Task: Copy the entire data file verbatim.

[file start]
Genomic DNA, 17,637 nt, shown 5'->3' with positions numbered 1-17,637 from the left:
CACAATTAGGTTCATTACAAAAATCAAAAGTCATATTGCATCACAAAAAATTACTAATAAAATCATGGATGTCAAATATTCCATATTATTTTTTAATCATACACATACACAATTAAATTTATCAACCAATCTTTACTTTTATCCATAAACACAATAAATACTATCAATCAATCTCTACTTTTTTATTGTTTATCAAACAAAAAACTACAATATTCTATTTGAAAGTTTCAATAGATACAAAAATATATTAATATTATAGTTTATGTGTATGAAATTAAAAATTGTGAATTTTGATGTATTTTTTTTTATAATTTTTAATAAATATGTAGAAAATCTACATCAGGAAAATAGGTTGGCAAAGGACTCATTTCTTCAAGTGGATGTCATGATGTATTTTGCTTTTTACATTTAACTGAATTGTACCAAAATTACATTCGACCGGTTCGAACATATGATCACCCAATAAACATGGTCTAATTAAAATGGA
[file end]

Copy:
Genomic DNA, 17,637 nt, shown 5'->3' with positions numbered 1-17,637 from the left:
CACAATTAGGTTCATTACAAAAATCAAAAGTCATATTGCATCACAAAAAATTACTAATAAAATCATGGATGTCAAATATTCCATATTATTTTTTAATCATACACATACACAATTAAATTTATCAACCAATCTTTACTTTTATCCATAAACACAATAAATACTATCAATCAATCTCTACTTTTTTATTGTTTATCAAACAAAAAACTACAATATTCTATTTGAAAGTTTCAATAGATACAAAAATATATTAATATTATAGTTTATGTGTATGAAATTAAAAATTGTGAATTTTGATGTATTTTTTTTTATAATTTTTAATAAATATGTAGAAAATCTACATCAGGAAAATAGGTTGGCAAAGGACTCATTTCTTCAAGTGGATGTCATGATGTATTTTGCTTTTTACATTTAACTGAATTGTACCAAAATTACATTCGACCGGTTCGAACATATGATCACCCAATAAACATGGTCTAATTAAAATGGA